This is a question thousands of parents face every day. There are many solutions to this problem; some have proven to be successful and some have not. As a Christian writer and mother of three, I will share one option that really works; (it worked in our house) therefore it is not a theory, it is a proven solution to the problem of rebellion. I had to learn these lessons the hard way, but fortunately I learned them in time to deal with the problem of rebellion when my children were young.
When and where does the rebellion begin?
The rebellion at home begins slowly, but gains momentum as it continues. Like a snowball, first start with a handful of snow; But as it rolls down the hill, that innocent snowball gets bigger and bigger. You may be looking at a rebellious child and wondering how this happened when yesterday it seemed so good. It wasn’t just from yesterday; rebellion occurs over time. Rebellious actions and attitudes may not have been called rebellion until they got out of control and everyone was affected.
With your child, think for a minute … when did the rebellion start? I’ll use the Cute Puppy story to help you determine when it may have started.
The cute puppy
Position yourself as the mom in this story: Once upon a time there was a stray puppy who came to your door and, because he was so cute, you fed him. The next day this cute puppy, with sad eyes, comes to the door and this time you let your children feed him. On the third day, the cute puppy does not look so sad anymore, now he is wagging his tail because he knows that he has found a friend. On the fourth day you feed the cute puppy and let him in for a nap.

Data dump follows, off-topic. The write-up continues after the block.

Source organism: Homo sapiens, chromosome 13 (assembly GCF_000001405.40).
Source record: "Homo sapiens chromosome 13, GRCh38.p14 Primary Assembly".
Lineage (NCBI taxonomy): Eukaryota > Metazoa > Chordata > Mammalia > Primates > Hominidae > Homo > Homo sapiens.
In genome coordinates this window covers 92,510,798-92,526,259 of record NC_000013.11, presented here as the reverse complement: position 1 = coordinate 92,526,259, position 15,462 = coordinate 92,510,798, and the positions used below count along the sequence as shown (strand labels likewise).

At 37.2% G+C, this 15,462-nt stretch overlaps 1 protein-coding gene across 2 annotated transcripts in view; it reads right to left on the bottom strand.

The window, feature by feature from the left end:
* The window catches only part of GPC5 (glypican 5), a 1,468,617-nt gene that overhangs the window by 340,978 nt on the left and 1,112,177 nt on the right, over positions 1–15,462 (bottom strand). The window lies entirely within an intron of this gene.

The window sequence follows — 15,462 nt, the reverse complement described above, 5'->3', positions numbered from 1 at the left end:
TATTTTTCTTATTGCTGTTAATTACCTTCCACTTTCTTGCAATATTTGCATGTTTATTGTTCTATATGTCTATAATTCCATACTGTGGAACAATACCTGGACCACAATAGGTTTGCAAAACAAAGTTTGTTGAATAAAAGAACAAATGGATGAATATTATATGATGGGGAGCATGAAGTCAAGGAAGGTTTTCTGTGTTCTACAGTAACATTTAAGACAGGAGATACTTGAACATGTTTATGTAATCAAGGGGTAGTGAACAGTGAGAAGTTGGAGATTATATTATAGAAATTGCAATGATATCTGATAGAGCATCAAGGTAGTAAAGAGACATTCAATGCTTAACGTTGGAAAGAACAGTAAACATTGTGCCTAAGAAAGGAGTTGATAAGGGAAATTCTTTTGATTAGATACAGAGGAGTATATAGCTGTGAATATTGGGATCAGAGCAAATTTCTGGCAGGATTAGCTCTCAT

One little thing had been overlooked: the family rule of “no pets in the house.” Her husband had requested that the family establish this rule after a new sofa had to be purchased because the family dog had soiled the old one. The dog had since died, but the rule had been forgotten. On the fifth day the cute puppy comes to the door wagging his tail and this time you let him in to eat, take a nap and play for a while. After all, it’s so cute and the kids are having so much fun … what could be wrong with having it home for a while? After an hour or so you say, “We have to get the puppy out before your father arrives.” “Oh mom,” the children cry, “let him stay a little longer; he’s so cute and we’re having so much fun.” You agree to allow him to hang around a bit longer by saying, “Just if you don’t let him sit on the couch, remember how your dad feels about it.” “Okay, we won’t,” children say.
But no matter how cute a puppy is, it is a puppy, and a puppy will do what puppies do. As the games continue, the puppy jumps on the couch to catch a ball. “Mom, come see how he jumps to catch the ball.” The children cry: “He is the cutest puppy.” But before anyone could stop him, you guessed it right, he lifts his cute little paw and … oh no, what do we do? Dad would be home any minute, the couch was wet and the living room smelled like a dog.
They have a great idea: “Ok kids, we’ll go out to dinner and call someone to come and clean the couch while we’re gone.” This seemed to be a good way to tackle the problem. Dad does not get angry, you are free from responsibilities, the children are happy, and the cute puppy still has a home.
What really happened that day?
A seed of rebellion was planted.